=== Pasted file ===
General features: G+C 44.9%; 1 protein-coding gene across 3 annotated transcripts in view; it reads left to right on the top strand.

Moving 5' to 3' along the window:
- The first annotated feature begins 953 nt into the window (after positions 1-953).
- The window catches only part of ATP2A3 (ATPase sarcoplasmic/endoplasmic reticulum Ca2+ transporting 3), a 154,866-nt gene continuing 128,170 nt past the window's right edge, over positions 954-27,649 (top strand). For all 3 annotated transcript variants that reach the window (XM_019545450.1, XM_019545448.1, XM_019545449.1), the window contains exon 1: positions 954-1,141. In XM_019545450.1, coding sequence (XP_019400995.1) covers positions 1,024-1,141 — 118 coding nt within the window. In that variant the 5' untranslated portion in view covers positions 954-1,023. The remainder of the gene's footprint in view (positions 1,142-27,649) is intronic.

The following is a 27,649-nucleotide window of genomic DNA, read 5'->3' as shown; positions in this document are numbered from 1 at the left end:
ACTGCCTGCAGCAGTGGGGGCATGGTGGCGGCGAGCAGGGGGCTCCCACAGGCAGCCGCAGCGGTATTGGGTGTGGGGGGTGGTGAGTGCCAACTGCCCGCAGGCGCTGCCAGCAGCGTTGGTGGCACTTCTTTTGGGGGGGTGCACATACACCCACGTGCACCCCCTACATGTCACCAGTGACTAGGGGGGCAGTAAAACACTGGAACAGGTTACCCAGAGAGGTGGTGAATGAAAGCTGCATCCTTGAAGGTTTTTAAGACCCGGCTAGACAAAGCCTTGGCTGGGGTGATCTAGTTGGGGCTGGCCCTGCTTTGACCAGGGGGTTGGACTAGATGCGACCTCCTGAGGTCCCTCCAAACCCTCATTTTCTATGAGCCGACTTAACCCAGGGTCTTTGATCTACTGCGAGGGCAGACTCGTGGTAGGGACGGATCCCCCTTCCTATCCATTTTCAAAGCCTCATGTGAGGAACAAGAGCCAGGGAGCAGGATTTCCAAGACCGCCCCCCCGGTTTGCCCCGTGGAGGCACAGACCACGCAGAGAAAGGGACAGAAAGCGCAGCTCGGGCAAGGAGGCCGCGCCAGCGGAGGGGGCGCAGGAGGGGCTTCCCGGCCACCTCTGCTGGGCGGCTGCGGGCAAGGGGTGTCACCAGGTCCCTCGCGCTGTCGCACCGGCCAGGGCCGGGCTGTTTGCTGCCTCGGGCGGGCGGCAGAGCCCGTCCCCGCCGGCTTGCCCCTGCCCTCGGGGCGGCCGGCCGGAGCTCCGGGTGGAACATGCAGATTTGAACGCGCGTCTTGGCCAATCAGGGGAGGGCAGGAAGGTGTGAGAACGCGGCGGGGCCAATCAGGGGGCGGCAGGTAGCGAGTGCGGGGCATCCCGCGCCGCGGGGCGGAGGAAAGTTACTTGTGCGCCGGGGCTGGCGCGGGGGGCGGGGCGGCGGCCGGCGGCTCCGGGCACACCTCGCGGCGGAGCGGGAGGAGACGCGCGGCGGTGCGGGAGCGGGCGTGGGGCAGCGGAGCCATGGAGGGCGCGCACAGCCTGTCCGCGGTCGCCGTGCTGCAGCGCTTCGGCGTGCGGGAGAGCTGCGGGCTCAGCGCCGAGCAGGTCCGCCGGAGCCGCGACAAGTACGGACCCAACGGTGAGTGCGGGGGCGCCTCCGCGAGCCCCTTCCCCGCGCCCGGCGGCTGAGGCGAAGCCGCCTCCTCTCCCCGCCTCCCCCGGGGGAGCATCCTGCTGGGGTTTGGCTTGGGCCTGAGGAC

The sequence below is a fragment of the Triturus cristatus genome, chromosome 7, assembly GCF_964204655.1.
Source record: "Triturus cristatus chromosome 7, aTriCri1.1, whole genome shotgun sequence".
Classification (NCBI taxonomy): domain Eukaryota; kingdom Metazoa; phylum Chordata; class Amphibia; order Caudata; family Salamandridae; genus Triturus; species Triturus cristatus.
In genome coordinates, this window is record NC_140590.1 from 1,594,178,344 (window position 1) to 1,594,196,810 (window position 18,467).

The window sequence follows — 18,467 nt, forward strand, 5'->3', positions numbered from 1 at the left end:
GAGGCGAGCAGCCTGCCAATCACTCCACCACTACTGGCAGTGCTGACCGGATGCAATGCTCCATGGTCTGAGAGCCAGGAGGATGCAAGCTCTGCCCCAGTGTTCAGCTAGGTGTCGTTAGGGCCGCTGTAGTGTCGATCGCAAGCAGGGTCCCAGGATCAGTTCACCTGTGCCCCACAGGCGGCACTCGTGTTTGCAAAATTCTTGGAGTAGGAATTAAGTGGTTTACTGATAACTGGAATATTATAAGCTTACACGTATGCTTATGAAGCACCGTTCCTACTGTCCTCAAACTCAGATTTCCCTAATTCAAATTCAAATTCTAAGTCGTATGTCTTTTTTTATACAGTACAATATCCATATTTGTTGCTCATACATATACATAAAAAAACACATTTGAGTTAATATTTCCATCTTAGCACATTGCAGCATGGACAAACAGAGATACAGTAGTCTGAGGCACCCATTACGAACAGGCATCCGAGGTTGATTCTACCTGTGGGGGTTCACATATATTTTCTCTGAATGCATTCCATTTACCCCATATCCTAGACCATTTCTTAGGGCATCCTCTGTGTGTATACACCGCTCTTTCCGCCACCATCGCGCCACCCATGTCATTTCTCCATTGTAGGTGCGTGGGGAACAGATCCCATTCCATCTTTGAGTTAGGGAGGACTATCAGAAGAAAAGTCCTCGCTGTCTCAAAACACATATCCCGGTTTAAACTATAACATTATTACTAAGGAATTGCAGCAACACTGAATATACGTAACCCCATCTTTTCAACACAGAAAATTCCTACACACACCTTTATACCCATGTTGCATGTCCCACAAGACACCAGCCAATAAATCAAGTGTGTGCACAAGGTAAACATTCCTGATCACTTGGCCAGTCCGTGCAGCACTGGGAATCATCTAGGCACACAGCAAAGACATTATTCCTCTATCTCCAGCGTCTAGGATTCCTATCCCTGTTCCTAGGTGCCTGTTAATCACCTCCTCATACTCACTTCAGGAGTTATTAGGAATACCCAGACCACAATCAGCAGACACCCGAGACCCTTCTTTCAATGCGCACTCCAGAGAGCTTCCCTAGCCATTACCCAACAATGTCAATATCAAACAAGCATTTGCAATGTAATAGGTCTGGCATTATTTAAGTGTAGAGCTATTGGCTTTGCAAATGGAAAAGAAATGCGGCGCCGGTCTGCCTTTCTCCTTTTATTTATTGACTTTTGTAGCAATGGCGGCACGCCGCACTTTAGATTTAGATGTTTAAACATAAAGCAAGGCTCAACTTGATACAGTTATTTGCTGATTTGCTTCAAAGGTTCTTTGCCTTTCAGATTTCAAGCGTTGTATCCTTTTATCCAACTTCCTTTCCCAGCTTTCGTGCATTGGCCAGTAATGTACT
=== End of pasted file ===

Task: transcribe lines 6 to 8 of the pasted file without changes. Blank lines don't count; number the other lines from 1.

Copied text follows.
ACTGCCTGCAGCAGTGGGGGCATGGTGGCGGCGAGCAGGGGGCTCCCACAGGCAGCCGCAGCGGTATTGGGTGTGGGGGGTGGTGAGTGCCAACTGCCCGCAGGCGCTGCCAGCAGCGTTGGTGGCACTTCTTTTGGGGGGGTGCACATACACCCACGTGCACCCCCTACATGTCACCAGTGACTAGGGGGGCAGTAAAACACTGGAACAGGTTACCCAGAGAGGTGGTGAATGAAAGCTGCATCCTTGAAGGTTTTTAAGACCCGGCTAGACAAAGCCTTGGCTGGGGTGATCTAGTTGGGGCTGGCCCTGCTTTGACCAGGGGGTTGGACTAGATGCGACCTCCTGAGGTCCCTCCAAACCCTCATTTTCTATGAGCCGACTTAACCCAGGGTCTTTGATCTACTGCGAGGGCAGACTCGTGGTAGGGACGGATCCCCCTTCCTATCCATTTTCAAAGCCTCATGTGAGGAACAAGAGCCAGGGAGCAGGATTTCCAAGACCGCCCCCCCGGTTTGCCCCGTGGAGGCACAGACCACGCAGAGAAAGGGACAGAAAGCGCAGCTCGGGCAAGGAGGCCGCGCCAGCGGAGGGGGCGCAGGAGGGGCTTCCCGGCCACCTCTGCTGGGCGGCTGCGGGCAAGGGGTGTCACCAGGTCCCTCGCGCTGTCGCACCGGCCAGGGCCGGGCTGTTTGCTGCCTCGGGCGGGCGGCAGAGCCCGTCCCCGCCGGCTTGCCCCTGCCCTCGGGGCGGCCGGCCGGAGCTCCGGGTGGAACATGCAGATTTGAACGCGCGTCTTGGCCAATCAGGGGAGGGCAGGAAGGTGTGAGAACGCGGCGGGGCCAATCAGGGGGCGGCAGGTAGCGAGTGCGGGGCATCCCGCGCCGCGGGGCGGAGGAAAGTTACTTGTGCGCCGGGGCTGGCGCGGGGGGCGGGGCGGCGGCCGGCGGCTCCGGGCACACCTCGCGGCGGAGCGGGAGGAGACGCGCGGCGGTGCGGGAGCGGGCGTGGGGCAGCGGAGCCATGGAGGGCGCGCACAGCCTGTCCGCGGTCGCCGTGCTGCAGCGCTTCGGCGTGCGGGAGAGCTGCGGGCTCAGCGCCGAGCAGGTCCGCCGGAGCCGCGACAAGTACGGACCCAACGGTGAGTGCGGGGGCGCCTCCGCGAGCCCCTTCCCCGCGCCCGGCGGCTGAGGCGAAGCCGCCTCCTCTCCCCGCCTCCCCCGGGGGAGCATCCTGCTGGGGTTTGGCTTGGGCCTGAGGAC

The sequence below is a fragment of the Triturus cristatus genome, chromosome 7, assembly GCF_964204655.1.
Source record: "Triturus cristatus chromosome 7, aTriCri1.1, whole genome shotgun sequence".